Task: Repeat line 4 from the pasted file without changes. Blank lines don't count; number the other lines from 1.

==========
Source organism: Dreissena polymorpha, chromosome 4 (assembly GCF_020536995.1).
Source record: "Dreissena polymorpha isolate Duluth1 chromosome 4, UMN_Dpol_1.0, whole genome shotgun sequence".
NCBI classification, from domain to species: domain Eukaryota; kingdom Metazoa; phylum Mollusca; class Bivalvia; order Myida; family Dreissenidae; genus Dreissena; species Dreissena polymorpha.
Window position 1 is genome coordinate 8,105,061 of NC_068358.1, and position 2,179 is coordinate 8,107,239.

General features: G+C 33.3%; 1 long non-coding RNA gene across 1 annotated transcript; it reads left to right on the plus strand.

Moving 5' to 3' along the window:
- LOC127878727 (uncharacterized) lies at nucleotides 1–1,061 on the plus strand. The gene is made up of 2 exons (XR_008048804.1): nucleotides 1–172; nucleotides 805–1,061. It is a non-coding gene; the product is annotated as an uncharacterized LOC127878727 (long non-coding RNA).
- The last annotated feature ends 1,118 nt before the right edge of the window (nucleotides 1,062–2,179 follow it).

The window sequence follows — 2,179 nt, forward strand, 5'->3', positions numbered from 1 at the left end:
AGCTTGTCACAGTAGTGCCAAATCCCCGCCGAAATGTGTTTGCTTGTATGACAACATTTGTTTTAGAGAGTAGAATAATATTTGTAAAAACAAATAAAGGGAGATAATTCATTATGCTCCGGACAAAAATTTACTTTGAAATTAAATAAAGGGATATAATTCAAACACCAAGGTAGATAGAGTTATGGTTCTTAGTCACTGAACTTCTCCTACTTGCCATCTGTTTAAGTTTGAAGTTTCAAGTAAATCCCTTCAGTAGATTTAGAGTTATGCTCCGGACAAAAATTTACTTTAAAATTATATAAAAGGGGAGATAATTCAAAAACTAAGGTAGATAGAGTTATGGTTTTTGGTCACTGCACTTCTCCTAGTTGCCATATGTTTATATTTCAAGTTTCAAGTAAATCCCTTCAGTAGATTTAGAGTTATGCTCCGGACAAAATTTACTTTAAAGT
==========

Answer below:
Window position 1 is genome coordinate 8,105,061 of NC_068358.1, and position 2,179 is coordinate 8,107,239.